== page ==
On Monday, the European Parliament’s “Bureau” rejected proposals to tighten the rules around MEPs’ expenses. With the so-called General Expenditure Allowance (GEA) each MEP gets an eyewatering €4,416 a month, ostensibly to cover their running costs.
The money is meant to be used to rent a constituency office as well as for “office management costs, telephone and postal charges, and the purchase, operation and maintenance of computer and telematics equipment”. However, an investigation last year by a consortium of investigative journalists called “The MEPs Project” discovered widespread abuses of the system, with ghost offices, rent payments funneled to national political parties or even MEPs’ personal accounts.
To make matters worse, EP President Antonio Tajani and his colleagues in the EP’s Bureau voted against making it mandatory for MEPs to keep receipts of their expenditures. They also rejected audits of how MEPs spend their allowances or making audit reports public. They even rejected the mandatory return of any unspent funds at the end of an MEP’s mandate. The only measure they did approve was requiring MEPs to keep a separate bank account for their expenses payments.
In the past, the European Court of Justice forced the European Parliament to release a secret internal audit report that exposed the widespread abuse of expenses by MEPs. The ECJ decided the EP could not claim potential political controversy as a reason to keep it secret.
Without mentioning any names, it reveals that MEPs have channelled their £125,000-a-year allowances for secretaries and research assistants into family-owned businesses, foreign bank accounts and “front” companies. It notes that there are systematic abuses of parliamentary allowances, including payments made to assistants of MEPs who were not even accredited to work in the Parliament. Back then, when the salary system was different, there would also have been end-of-year bonuses worth nearly 20 times the monthly salary paid to assistants, just so MEPs could use up their full annual allowance.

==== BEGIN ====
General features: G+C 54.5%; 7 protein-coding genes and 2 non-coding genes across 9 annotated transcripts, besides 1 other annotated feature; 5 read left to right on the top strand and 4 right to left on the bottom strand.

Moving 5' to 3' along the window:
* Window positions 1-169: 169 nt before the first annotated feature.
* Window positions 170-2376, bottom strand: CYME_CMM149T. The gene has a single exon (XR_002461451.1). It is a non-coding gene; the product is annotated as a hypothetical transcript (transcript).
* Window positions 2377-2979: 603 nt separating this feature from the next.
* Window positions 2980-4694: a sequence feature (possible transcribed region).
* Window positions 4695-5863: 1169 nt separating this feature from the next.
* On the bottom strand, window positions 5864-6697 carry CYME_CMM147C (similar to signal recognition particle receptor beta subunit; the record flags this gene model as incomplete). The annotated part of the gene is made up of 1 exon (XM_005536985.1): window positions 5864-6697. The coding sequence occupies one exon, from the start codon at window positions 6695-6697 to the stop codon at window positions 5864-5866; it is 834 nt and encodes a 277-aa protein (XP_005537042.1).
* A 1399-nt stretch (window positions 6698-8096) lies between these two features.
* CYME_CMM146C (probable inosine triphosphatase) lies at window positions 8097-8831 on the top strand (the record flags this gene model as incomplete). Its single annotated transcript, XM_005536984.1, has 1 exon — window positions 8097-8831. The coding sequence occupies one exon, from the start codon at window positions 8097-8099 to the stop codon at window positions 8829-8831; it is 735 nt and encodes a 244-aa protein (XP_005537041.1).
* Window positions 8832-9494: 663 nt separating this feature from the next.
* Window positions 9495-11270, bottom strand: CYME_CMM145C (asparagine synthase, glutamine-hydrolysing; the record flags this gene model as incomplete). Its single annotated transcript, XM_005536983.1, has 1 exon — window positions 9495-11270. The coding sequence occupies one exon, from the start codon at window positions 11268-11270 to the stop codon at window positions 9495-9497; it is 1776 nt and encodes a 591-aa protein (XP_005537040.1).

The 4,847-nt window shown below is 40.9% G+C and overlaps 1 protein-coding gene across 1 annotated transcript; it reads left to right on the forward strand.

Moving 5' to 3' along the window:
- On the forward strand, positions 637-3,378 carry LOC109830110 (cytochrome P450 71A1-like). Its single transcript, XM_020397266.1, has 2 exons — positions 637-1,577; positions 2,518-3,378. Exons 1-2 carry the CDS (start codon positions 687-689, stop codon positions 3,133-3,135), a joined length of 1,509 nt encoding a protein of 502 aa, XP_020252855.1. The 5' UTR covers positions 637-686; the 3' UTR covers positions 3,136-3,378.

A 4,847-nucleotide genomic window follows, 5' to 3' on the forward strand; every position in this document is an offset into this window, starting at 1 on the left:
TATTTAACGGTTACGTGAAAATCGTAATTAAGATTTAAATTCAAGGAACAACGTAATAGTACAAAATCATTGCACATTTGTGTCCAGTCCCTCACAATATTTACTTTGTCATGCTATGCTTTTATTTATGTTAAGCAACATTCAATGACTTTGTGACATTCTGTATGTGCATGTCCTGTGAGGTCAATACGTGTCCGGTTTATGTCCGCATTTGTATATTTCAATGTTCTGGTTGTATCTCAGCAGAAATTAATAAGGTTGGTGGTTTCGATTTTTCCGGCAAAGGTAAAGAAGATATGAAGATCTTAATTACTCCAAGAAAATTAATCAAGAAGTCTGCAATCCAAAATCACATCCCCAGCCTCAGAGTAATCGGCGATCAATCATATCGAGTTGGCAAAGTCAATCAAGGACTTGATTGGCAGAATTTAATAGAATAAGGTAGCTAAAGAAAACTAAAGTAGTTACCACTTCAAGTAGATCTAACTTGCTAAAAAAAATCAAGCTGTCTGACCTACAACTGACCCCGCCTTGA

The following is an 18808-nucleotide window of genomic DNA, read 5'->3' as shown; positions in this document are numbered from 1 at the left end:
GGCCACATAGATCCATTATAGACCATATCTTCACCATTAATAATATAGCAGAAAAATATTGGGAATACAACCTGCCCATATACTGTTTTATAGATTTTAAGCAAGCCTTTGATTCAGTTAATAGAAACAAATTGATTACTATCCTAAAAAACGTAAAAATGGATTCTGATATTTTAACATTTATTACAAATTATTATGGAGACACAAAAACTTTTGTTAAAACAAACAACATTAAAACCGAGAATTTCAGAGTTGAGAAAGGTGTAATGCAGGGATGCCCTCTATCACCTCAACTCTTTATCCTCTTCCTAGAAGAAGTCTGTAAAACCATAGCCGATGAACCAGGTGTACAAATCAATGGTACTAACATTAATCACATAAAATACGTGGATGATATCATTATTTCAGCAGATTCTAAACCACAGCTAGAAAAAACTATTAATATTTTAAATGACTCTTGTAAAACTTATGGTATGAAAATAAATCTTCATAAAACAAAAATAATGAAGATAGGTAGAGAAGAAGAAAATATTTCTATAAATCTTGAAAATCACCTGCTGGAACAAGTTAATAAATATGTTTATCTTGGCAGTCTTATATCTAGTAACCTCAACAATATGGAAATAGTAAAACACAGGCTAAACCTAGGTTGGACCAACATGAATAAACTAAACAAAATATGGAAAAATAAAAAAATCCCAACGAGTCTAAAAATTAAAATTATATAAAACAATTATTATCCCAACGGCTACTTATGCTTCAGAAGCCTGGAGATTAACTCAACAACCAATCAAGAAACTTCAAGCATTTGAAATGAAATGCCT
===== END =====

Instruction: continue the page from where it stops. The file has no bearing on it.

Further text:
Europe certainly isn’t going to be bankrupted as a result of all this, but many people believe the Parliament has a role as an effective check on the EU machine. This kind of behaviour, supported over the years by the highest echelons of the European Parliament, should serve as yet more proof that MEPs are not fit to scrutinise the rest of Brussels.
It may originally not have been a bad idea once to create a directly elected assembly to examine the influential regulatory and budgetary decisions of the powerful European Commission and the Member States. In practice, however, we must conclude that the EP is not doing its job.
Importantly, the European Parliament has not once refused to sign off the EU’s budget, despite the serious criticism issued every single year until 2017 by the EU’s own accounting body, and the the fact that member states such as Britain, the Netherlands and Sweden voted against discharging the EU budget. The very least one would expect would be for MEPs to refuse to sign off the budget until the EU’s own auditor declares it “free from material error.”
On the contrary, the European Parliament has shown an almost obsessive appetite for higher EU spending, seemingly with no regard for the interests of taxpayers. And there’s no regulation too mad for MEPs –the Parliament has endorsed the “precautionary principle”, a hazard-based approach which some argue might previously have prevented drugs such as aspirin reaching European consumers.
And that’s before we mention the ridiculous spectacle of moving the Parliament between Brussels and Strasbourg once a month, the ludicrously high salaries for MEPs or the many other scandals the European Parliament has been embroiled in over the years. In its ruling on the Lisbon Treaty, the German Constitutional Court said that the EP was “not sufficiently fit” to take “representative decisions on the basis of majority”, at least as long as there was “no uniform European demos” – a condition that looks unlikely to be satisfied any time soon.
There are other problems with scurtiny, of course. For governments, it’s tempting to agree unpopular regulations in Brussels and then send legislation back home as an “EU regulation” to avoid the scrutiny of their own domestic parliaments. Either way, member states need to be strengthened in the EU legislative process, perhaps replacing the ineffective “yellow card” with a “red card” veto for national parliaments.
With all this in mind, we should really ask ourselves what purpose the European Parliament now serves.We don’t have to get rid of the EU, and the framework for free trade it still provides, to do away with the European Parliament and let MEPs indulge themselves at their own expense, rather than ours.